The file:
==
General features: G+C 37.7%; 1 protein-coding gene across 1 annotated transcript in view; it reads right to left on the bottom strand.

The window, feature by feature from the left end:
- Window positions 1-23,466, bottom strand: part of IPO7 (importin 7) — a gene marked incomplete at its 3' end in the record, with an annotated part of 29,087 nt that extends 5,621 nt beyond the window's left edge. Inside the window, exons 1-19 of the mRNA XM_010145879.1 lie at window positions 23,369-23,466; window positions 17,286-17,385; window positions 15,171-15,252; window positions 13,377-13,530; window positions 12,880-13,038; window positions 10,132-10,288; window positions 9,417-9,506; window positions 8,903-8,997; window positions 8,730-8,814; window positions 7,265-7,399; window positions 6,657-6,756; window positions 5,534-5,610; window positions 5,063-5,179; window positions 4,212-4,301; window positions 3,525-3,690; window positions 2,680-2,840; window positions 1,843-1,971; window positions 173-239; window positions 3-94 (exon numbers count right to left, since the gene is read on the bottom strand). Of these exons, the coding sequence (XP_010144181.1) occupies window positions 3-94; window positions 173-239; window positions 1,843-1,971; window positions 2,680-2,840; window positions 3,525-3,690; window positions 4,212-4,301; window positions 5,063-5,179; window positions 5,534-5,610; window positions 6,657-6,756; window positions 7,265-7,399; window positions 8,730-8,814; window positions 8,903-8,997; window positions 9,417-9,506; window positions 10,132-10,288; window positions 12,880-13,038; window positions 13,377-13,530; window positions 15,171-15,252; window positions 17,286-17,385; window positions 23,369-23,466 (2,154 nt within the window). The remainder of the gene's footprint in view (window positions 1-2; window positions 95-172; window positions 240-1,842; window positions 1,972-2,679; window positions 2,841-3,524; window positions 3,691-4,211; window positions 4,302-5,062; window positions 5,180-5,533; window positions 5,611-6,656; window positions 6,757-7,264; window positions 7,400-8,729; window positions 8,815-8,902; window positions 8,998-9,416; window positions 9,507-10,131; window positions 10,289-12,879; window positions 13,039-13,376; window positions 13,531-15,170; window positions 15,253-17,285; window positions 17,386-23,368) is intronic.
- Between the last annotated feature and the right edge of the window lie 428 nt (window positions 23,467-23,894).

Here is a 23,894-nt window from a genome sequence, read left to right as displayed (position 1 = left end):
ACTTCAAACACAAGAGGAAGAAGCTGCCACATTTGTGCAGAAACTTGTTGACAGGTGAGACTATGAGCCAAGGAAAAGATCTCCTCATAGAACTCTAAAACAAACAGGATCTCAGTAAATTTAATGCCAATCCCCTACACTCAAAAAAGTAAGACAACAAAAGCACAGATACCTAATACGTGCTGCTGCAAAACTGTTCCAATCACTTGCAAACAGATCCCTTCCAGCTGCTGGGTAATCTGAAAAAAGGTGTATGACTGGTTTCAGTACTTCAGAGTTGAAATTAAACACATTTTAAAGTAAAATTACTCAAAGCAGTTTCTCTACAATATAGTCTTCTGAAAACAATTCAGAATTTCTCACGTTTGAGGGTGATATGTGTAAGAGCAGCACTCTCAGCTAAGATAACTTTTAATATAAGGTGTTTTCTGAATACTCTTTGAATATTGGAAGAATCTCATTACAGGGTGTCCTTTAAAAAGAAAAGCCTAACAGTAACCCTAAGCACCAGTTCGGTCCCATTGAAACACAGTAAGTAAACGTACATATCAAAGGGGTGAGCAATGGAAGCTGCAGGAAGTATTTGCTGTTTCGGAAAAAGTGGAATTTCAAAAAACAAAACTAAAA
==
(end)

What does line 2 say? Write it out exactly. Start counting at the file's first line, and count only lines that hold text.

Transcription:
The window, feature by feature from the left end: